The news here is really about where the problem is and what is being done to solve it. Tim Delaney of the National Council of Nonprofits suggested that the action is at the state level, and the numbers bear him out. Compare the average amount owed by state governments to nonprofits in this survey ($200,458) to the amounts owed by the federal government ($108,500) and local government ($84,899). The centripetal pressure for nonprofits dealing with grand and contract problems is the behavior of state government agencies.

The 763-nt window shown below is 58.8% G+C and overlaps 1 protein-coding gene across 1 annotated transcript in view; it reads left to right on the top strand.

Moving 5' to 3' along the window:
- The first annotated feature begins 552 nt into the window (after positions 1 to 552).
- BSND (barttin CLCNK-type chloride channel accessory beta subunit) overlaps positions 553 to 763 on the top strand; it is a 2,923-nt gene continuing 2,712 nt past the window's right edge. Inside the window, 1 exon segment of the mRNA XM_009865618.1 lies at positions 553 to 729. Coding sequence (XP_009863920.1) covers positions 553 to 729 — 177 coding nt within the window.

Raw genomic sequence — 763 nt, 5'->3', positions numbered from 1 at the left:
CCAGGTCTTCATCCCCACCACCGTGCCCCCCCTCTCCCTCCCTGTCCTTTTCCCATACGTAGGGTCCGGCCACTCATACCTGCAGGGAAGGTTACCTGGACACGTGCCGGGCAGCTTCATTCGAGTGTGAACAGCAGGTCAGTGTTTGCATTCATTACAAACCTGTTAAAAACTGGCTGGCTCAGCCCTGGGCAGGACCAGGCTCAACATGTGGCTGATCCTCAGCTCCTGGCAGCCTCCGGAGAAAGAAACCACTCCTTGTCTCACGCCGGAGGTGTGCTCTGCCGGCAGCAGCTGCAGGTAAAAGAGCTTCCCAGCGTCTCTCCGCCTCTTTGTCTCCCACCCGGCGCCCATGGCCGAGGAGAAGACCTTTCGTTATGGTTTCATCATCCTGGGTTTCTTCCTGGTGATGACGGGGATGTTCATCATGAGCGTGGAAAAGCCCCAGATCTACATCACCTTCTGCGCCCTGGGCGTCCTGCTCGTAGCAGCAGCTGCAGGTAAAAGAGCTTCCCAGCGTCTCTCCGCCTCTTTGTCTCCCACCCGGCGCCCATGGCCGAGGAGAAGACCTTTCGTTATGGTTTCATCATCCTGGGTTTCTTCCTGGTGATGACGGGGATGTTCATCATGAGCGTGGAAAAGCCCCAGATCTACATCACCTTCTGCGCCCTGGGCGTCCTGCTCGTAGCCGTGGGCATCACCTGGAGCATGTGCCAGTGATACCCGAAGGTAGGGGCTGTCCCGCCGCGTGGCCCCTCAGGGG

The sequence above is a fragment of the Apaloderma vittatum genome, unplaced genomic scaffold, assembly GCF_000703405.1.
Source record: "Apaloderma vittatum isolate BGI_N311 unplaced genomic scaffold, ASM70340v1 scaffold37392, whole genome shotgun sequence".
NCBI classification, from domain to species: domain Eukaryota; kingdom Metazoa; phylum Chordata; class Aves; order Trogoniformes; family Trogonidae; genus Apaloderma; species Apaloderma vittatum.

For that reason, at the presentation of the study findings at the Urban Institute on December 5th, Fran Barrett, Governor Cuomo’s Interagency Coordinator for Not-for-Profit Services, described the actions that New York State is taking to resolve some of these problems focusing on contract reform: a common contract for all state agencies, moving most of the nonprofit contracting process online, putting key nonprofit documents required by different agencies into a cloud-based “vault,” establishing a prequalification process for applying for state grants and contracts, and working on new initiatives on reducing late payment backlogs, creating nonprofit “concierges” for nonprofits in the state government, and establishing online contract tracking services. Barrett’s litany of changes in New York State’s nonprofit practices underscored Delaney’s observation that fixing the grant and contract problem is an administrative issue, not a political issue, and open to technical fixes.